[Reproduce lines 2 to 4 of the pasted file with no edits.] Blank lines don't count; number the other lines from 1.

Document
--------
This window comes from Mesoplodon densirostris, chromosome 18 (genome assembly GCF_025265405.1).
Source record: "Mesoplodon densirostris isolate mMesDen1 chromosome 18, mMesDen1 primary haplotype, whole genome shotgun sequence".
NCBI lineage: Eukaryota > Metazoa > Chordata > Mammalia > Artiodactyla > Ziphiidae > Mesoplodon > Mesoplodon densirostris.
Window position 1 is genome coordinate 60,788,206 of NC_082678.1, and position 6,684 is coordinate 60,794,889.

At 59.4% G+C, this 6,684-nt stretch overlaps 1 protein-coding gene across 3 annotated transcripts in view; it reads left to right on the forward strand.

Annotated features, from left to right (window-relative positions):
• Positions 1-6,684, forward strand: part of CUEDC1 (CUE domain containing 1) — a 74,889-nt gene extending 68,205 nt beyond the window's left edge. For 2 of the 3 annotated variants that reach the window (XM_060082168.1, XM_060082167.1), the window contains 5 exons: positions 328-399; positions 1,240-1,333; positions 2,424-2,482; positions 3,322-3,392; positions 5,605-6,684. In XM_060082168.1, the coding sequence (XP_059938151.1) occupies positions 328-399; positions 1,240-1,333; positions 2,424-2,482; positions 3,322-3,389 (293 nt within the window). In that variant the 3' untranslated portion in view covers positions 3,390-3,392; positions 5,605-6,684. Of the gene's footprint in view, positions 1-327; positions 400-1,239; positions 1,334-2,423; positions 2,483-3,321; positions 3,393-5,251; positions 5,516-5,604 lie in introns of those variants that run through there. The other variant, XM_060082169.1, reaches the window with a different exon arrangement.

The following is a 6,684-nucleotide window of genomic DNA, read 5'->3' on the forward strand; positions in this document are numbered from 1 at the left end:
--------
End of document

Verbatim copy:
Source record: "Mesoplodon densirostris isolate mMesDen1 chromosome 18, mMesDen1 primary haplotype, whole genome shotgun sequence".
NCBI lineage: Eukaryota > Metazoa > Chordata > Mammalia > Artiodactyla > Ziphiidae > Mesoplodon > Mesoplodon densirostris.
Window position 1 is genome coordinate 60,788,206 of NC_082678.1, and position 6,684 is coordinate 60,794,889.